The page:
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Israel, U.S. successfully test Israeli Arrow-3 missile defense system

By Simon Druker
Israel, U.S. successfully test Israeli Arrow-3 missile defense system
An Arrow missile defense system is seen at Hatzor Air Force base, Israel, on April 2, 2017. U.S. and Israeli officials said Tuesday that they performed a successful test of the system. File Photo by Debbie Hill/UPI | License Photo

Jan. 18 (UPI) -- The Israeli military and U.S. Missile Defense Agency said that they successfully tested Israel's Arrow-3 missile defense system on Tuesday.

The test was performed in central Israel and also included Israel Aerospace Industries and the country's air force, the Israel Defense Forces said in a statement.

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The Arrow system and Arrow-3 interceptor are designed to intercept ballistic missiles outside the atmosphere, further away from civilians.

Tuesday's test involved two missiles being fired at the same target. The system is Israel's most advanced long-range missile defense system.

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Some experts have speculated that the system could also be used to intercept and destroy satellites.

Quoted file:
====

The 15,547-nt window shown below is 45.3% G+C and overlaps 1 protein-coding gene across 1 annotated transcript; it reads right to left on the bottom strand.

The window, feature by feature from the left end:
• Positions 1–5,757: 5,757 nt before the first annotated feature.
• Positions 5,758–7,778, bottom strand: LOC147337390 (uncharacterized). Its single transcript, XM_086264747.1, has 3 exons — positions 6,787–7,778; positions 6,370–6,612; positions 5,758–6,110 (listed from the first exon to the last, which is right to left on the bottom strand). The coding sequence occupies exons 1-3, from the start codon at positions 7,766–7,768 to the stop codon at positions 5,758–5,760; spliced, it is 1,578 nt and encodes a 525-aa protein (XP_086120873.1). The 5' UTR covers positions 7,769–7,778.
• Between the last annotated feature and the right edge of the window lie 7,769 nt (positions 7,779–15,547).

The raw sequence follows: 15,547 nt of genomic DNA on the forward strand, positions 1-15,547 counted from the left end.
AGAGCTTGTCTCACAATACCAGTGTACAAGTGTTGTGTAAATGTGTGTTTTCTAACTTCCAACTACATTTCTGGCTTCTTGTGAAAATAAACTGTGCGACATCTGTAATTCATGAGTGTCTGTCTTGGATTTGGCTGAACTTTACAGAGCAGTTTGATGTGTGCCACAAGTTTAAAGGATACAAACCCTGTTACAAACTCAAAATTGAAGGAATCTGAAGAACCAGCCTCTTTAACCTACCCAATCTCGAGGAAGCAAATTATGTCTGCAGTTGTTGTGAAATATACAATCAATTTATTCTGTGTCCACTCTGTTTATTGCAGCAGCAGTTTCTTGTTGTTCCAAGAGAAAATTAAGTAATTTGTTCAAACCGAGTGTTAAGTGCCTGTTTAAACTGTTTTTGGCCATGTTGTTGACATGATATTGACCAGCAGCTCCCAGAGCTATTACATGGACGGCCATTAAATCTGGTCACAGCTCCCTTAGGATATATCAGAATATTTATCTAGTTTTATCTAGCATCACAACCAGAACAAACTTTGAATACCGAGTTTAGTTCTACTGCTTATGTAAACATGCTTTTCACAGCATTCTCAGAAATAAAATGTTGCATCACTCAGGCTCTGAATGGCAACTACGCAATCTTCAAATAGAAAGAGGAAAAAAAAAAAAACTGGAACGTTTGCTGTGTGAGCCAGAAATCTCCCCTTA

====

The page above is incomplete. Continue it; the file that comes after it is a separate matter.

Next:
"Step by step, development by development, we maintain Israel's ability to defend itself against emerging threats," Israeli defense minister Benny Gantz said in a statement.

Both the United States and Israel are constantly mindful of Iran's nuclear weapons program and Tehran's ability to launch ballistic missiles.

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The Arrow 3 system is part of Israel's larger multi-level missile defense system.

"This groundbreaking experiment is another technological leap in the capabilities of the defense establishment to regenerate and adapt to the emerging threat in the regional arena and on the future battlefield," Israeli Brig. Gen. Daniel Gould said in a statement.

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"This experiment was designed to challenge all components of the Arrow weapon system and the execution was excellent," added Missile Defense Agency chief Adm. John Hill.

"The extensive information gathered in the experiment will guide and assist in its future developments," said Admiral John Hill, who leads the U.S. Missile Defense Agency.

The system, which first entered development in 2008, is one of several programs being jointly developed between Israel and the United States. It was first tested in early 2018.

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